It’s sad to think of Chinese-Americans feeling stigmatized as a result of the coronavirus. One survey shows a majority of Americans have lost respect and trust for China in recent months.
Of course Chinese Americans had nothing to do with the virus or its spread, and no one finds fault with individual Chinese people living in China. Any suppression of truth, ill intent, or distortion of facts came from the Chinese communist government. In fact, reports show that numerous Chinese scientists tried heroically to alert the world to the new virus but were shut down by their own government.
Could Our Lady of China help stem the anger, mistrust, and blame escalating between our countries? Maybe there are Chinese Catholics who are praying for her intercession now.
A Marian apparition little known to Americans took place in the village of Dong Lu, China in 1900 and again in 1995. The first time, Our Lady appeared in the sky surrounded by light during an attack by 10,000 soldiers. Dong Lu was a poor village founded by Vincentian priests and was home to about 800 Christians.
The Boxer rebellion spread across China, and the hamlet was attacked by rioting soldiers. Witnesses said a woman in white appeared in the sky, and rioters tried to shoot at her. With the apparition in the sky, the soldiers were suddenly scared off by a strange horseman, who some believe was St. Michael, and took off running, never to return.
The pastor, a Chinese priest, Father Wu, had prayed for the Blessed Mother’s intercession.
Afterward, grateful villagers built a new church on the site. Father Wu had a painter crate a picture of Our Lady dressed in the royal Chinese robes, holding the baby Jesus, for the main altar.
In 1924, the first national conference of Chinese bishops was held, and this image was named “Our Lady of China” or “Our Lady, Queen of China.” People began coming to the Church there, called the shrine to Our Lady of China. The bishops of China, including Archbishop Celso Costantini, apostolic delegate in China, dedicated the people to Our Lady of China, using the official image. In 1928, an officially sanctioned image of Our Lady of China was blessed and promulgated by Pope Pius XI, and in 1932, he named Our Lady of China as an official Marian shrine.
Our Lady of China was designated a feast day in 1941 by Pope Pius XII. The date was later moved to the day before Mother’s Day. The shrine was destroyed during the Second World War, when it caught fire due to Japanese bombardment, and wasn’t rebuilt until 1992. It was the largest Church building in north China.
On May 24, 1995, over 30,000 Catholics from the unofficial Church had gathered for Mass at the Dong Lu shrine on the vigil of the Feast of Our Lady, Mary, Help of Christians. There were four bishops of the unofficial Church concelebrating the Mass and close to 100 unofficial priests outside in a field. Suddenly, during the opening prayer and again during the consecration, the people saw the sun spinning from right to left with rays of light of various shades emanating from the sky. During an apparition that lasted approximately 20 minutes, witnesses saw Our Lady of China and the Child Jesus in the sky as well as the Holy Family, the Heavenly Father, and the Holy Spirit.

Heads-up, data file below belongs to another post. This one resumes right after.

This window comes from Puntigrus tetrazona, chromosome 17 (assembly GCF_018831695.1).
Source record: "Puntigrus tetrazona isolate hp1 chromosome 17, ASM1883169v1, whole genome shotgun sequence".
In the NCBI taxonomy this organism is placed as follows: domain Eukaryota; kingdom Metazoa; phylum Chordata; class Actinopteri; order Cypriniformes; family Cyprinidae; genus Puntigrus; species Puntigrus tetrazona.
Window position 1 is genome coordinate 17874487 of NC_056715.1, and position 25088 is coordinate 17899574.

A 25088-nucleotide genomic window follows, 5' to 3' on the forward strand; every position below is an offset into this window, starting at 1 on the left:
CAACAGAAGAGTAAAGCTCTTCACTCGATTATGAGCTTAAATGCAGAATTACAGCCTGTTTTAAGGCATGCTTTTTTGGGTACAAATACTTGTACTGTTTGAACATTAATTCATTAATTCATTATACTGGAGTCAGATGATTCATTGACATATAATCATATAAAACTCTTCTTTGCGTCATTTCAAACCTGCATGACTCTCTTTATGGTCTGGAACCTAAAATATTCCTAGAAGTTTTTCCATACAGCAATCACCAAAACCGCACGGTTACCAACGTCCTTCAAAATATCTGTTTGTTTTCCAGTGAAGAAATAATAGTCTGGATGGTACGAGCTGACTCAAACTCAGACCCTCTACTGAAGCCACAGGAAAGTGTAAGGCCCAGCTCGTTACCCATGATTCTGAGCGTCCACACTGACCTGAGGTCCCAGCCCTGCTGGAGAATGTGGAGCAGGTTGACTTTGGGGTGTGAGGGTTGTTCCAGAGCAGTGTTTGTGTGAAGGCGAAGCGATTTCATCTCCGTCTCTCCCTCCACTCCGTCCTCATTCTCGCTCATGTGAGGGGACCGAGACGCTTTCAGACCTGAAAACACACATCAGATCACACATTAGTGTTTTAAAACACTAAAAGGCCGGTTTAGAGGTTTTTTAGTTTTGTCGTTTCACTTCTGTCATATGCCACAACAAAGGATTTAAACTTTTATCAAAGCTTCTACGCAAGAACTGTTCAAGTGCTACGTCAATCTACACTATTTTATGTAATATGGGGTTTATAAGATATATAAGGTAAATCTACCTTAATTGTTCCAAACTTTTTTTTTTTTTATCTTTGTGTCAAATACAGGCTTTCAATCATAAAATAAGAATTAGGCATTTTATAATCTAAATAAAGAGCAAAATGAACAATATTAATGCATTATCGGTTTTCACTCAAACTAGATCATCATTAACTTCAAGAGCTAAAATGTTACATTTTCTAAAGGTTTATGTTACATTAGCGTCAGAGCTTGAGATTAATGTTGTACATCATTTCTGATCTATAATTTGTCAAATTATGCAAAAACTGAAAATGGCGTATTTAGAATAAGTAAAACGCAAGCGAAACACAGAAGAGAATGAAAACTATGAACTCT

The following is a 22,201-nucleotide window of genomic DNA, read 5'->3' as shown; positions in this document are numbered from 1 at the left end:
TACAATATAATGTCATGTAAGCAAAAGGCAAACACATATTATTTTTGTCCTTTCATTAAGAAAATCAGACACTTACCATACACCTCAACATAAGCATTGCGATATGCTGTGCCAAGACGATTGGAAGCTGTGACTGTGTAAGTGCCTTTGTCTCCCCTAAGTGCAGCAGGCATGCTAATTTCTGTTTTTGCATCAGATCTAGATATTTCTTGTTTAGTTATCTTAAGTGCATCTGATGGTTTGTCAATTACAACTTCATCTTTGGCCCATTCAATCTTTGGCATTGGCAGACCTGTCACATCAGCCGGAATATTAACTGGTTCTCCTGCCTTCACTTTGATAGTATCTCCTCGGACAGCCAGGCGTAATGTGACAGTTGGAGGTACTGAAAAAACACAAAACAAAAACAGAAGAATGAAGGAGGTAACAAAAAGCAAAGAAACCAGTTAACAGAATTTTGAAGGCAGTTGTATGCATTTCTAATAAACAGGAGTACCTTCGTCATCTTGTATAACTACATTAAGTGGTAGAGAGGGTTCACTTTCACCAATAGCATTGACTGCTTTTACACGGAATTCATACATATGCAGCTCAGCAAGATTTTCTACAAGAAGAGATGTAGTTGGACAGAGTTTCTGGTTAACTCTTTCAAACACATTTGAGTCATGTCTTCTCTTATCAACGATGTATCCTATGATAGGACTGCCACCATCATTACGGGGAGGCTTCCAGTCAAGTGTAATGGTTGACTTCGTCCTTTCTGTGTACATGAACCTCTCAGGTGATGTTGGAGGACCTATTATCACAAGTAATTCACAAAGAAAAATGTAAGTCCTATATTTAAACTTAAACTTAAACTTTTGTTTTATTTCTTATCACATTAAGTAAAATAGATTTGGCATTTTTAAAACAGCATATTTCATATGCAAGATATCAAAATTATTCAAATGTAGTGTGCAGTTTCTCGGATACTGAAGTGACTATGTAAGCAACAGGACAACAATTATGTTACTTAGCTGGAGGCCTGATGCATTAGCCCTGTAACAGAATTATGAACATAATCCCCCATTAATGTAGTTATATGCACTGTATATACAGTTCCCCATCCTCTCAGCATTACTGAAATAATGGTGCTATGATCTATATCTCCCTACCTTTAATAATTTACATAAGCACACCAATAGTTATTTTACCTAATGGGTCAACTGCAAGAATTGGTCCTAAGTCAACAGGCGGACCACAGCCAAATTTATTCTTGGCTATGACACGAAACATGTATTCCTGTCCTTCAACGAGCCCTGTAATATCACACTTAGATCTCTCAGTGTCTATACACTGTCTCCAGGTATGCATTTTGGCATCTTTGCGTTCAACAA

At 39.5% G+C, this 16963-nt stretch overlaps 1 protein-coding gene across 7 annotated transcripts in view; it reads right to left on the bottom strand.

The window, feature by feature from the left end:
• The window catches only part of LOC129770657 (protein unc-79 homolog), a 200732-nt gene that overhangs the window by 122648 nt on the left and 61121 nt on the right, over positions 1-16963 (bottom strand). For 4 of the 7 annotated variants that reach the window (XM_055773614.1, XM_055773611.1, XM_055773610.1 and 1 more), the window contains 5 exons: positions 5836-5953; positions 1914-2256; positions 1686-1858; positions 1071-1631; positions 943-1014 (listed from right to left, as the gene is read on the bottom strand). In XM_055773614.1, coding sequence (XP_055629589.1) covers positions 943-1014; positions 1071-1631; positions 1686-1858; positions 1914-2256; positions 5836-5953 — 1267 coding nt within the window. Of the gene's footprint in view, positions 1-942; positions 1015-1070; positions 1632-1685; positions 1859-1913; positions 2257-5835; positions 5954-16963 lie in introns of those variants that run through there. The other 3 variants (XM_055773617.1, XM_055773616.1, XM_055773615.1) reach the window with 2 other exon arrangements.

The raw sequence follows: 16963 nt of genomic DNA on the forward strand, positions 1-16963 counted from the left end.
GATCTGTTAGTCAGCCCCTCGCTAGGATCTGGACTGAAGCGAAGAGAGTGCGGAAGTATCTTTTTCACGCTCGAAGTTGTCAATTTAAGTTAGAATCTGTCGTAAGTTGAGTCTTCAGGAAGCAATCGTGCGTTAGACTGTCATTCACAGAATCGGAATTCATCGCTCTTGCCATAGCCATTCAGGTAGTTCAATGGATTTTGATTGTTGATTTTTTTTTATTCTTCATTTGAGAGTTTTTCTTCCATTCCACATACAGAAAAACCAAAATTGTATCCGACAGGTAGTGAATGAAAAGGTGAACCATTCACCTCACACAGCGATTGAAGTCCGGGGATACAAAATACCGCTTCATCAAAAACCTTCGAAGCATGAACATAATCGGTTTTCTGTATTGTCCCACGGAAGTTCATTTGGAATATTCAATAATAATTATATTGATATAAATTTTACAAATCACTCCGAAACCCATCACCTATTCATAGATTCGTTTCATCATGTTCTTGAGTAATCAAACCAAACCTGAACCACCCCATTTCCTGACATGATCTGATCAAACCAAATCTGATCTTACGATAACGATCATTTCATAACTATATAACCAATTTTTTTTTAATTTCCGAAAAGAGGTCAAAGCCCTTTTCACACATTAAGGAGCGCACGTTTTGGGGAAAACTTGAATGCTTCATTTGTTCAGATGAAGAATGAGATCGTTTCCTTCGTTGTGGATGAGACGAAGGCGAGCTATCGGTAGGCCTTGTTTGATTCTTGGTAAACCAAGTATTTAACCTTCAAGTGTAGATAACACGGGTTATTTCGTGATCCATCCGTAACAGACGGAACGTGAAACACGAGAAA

After this event, the police prevented anyone from gathering in the area. The following April, 1996, the government announced that no one was allowed to visit the Dong Lu shrine. To ensure that the gathering and devotion were stopped, the government sent 5,000 troops, along with dozens of armored cars and helicopters, and demolished the Dong Lu shrine. The painting of Our Lady of China that the communists believed to be the only one was taken, and local priests were arrested.
The original picture of Our Lady of China still exists because only a copy had been hung in the church. The original was hidden in the wall and was recovered. It remains in the possession of Chinese priests.
While the Vatican has not issued an official judgment on the Dong Lu apparitions, Pope Pius XI’s establishment of the church as an official Marian shrine implied approval. In 1941, Pope Pius XII designated the feast day as an official feast of the Catholic liturgical calendar. Following the Second Vatican Council, the Chinese bishops’ conference, upon approval from the Holy See, placed the feast day on the day preceding of Mother’s Day, the second Sunday of May.
May we ask Our Lady of China to open the doors for the practice of authentic Catholic faith in that country, and to heal those afflicted with the coronavirus and relations between our countries.
Prayers to Our Lady of China
Hail, Holy Mary, Mother of Our Lord Jesus Christ,
Mother of all nations and all people.
You are the special heavenly Mother of the Chinese people.
Teach us your way of total obedience to God’s will.
Help us to live our lives true to our faith.
Fill our hearts with burning love for God and each other.
Stir up in our youth an unconditional giving of self to the service of God.
We call on your powerful intercession for peace, reconciliation and unity among believers
and the conversion of the unbelievers in China and throughout the world,
for God’s mercy is our only hope.
Our Lady of China, Mother of Jesus, hear our petitions and pray for us.
Imprimatur: Bishop William E. Lori, Bishop of Bridgeport Connecticut
Almighty and eternal God, Comforter of the afflicted, and Strength of the Suffering, grant that our brothers of China who share our faith, may obtain, through the intercession of the Blessed Virgin Mary and our Holy Martyrs, peace in Thy service, strength in time of trial, and grace to glorify Thee, through Jesus Christ our Lord.
Promoted by Cardinal Thomas Tien Keng-Hsin, S.V.D., the first Chinese Cardinal
Correction: The first Marian apparition occurred in Dong Lu in 1900, not 1990.
Patty Knap is a freelance writer from Long Island, a Catholic book hoarder, and the mom of two young adult sons.